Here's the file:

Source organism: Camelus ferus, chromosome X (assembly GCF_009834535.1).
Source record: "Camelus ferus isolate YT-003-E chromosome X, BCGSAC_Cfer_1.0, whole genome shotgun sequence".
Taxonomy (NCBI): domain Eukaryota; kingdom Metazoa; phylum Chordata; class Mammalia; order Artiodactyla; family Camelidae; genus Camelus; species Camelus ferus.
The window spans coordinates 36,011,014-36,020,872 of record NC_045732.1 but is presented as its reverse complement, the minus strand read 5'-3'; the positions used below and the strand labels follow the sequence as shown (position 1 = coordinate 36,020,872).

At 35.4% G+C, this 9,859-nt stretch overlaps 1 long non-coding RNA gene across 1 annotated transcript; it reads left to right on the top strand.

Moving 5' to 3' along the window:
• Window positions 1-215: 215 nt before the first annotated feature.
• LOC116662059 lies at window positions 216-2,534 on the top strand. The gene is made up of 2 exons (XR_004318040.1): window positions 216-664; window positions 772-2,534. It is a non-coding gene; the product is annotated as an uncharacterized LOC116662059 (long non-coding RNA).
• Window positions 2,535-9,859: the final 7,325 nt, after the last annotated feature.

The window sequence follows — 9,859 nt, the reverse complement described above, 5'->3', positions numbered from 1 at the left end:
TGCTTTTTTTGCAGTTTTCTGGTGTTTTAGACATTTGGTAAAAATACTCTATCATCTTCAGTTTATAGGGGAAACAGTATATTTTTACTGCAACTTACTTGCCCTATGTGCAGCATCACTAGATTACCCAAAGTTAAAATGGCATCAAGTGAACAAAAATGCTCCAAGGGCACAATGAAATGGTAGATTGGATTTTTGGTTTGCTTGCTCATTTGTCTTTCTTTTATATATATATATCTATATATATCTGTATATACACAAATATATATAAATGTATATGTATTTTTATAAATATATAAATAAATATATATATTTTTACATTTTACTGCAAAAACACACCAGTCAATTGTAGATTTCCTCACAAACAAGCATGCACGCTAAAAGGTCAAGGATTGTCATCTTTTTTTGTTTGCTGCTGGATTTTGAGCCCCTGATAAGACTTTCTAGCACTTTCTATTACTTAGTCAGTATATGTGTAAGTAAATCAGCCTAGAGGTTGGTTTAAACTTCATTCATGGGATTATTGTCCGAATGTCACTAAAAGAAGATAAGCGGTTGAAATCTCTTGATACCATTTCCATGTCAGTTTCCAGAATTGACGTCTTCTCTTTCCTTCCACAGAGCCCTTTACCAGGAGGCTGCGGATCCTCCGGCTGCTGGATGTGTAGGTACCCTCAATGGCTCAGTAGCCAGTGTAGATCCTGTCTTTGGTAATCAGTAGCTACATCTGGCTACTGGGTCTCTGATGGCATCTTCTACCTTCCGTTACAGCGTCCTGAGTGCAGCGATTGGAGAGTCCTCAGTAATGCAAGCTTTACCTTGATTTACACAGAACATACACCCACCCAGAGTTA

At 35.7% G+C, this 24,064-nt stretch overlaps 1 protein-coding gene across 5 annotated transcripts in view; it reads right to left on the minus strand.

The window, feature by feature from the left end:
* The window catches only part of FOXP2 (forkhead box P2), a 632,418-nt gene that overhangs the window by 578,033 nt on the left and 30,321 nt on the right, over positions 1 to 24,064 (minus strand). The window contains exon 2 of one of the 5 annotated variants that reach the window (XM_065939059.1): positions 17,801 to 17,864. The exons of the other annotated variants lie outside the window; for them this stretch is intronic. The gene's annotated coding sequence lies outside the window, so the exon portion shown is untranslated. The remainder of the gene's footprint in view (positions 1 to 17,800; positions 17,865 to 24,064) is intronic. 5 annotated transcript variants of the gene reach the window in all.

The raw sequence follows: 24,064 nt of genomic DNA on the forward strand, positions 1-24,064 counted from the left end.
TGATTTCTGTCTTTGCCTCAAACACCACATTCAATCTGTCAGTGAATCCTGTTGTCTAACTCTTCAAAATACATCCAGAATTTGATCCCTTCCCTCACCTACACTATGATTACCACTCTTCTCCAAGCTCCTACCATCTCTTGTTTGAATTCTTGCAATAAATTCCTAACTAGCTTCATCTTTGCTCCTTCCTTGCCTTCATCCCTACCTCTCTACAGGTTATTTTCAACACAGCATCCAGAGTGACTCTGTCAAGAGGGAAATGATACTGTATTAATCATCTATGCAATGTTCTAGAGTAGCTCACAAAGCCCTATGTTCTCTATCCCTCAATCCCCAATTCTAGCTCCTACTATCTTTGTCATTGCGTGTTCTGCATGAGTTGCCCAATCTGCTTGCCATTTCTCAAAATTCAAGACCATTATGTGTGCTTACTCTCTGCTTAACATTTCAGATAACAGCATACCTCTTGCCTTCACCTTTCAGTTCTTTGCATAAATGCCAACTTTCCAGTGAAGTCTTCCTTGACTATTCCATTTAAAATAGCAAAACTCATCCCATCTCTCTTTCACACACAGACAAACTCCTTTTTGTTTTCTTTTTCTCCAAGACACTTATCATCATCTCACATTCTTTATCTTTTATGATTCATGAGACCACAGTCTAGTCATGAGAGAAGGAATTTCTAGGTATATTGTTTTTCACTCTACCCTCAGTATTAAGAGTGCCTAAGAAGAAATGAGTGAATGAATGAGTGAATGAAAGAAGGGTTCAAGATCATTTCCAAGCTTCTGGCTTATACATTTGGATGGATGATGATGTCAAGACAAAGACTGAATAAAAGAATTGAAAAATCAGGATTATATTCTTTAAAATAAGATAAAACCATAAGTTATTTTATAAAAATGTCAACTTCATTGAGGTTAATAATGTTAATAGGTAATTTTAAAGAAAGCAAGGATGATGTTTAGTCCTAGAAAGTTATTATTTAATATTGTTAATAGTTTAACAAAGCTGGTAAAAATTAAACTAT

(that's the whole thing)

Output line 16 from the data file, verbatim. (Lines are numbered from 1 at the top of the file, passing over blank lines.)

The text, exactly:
TGATTTCTGTCTTTGCCTCAAACACCACATTCAATCTGTCAGTGAATCCTGTTGTCTAACTCTTCAAAATACATCCAGAATTTGATCCCTTCCCTCACCTACACTATGATTACCACTCTTCTCCAAGCTCCTACCATCTCTTGTTTGAATTCTTGCAATAAATTCCTAACTAGCTTCATCTTTGCTCCTTCCTTGCCTTCATCCCTACCTCTCTACAGGTTATTTTCAACACAGCATCCAGAGTGACTCTGTCAAGAGGGAAATGATACTGTATTAATCATCTATGCAATGTTCTAGAGTAGCTCACAAAGCCCTATGTTCTCTATCCCTCAATCCCCAATTCTAGCTCCTACTATCTTTGTCATTGCGTGTTCTGCATGAGTTGCCCAATCTGCTTGCCATTTCTCAAAATTCAAGACCATTATGTGTGCTTACTCTCTGCTTAACATTTCAGATAACAGCATACCTCTTGCCTTCACCTTTCAGTTCTTTGCATAAATGCCAACTTTCCAGTGAAGTCTTCCTTGACTATTCCATTTAAAATAGCAAAACTCATCCCATCTCTCTTTCACACACAGACAAACTCCTTTTTGTTTTCTTTTTCTCCAAGACACTTATCATCATCTCACATTCTTTATCTTTTATGATTCATGAGACCACAGTCTAGTCATGAGAGAAGGAATTTCTAGGTATATTGTTTTTCACTCTACCCTCAGTATTAAGAGTGCCTAAGAAGAAATGAGTGAATGAATGAGTGAATGAAAGAAGGGTTCAAGATCATTTCCAAGCTTCTGGCTTATACATTTGGATGGATGATGATGTCAAGACAAAGACTGAATAAAAGAATTGAAAAATCAGGATTATATTCTTTAAAATAAGATAAAACCATAAGTTATTTTATAAAAATGTCAACTTCATTGAGGTTAATAATGTTAATAGGTAATTTTAAAGAAAGCAAGGATGATGTTTAGTCCTAGAAAGTTATTATTTAATATTGTTAATAGTTTAACAAAGCTGGTAAAAATTAAACTAT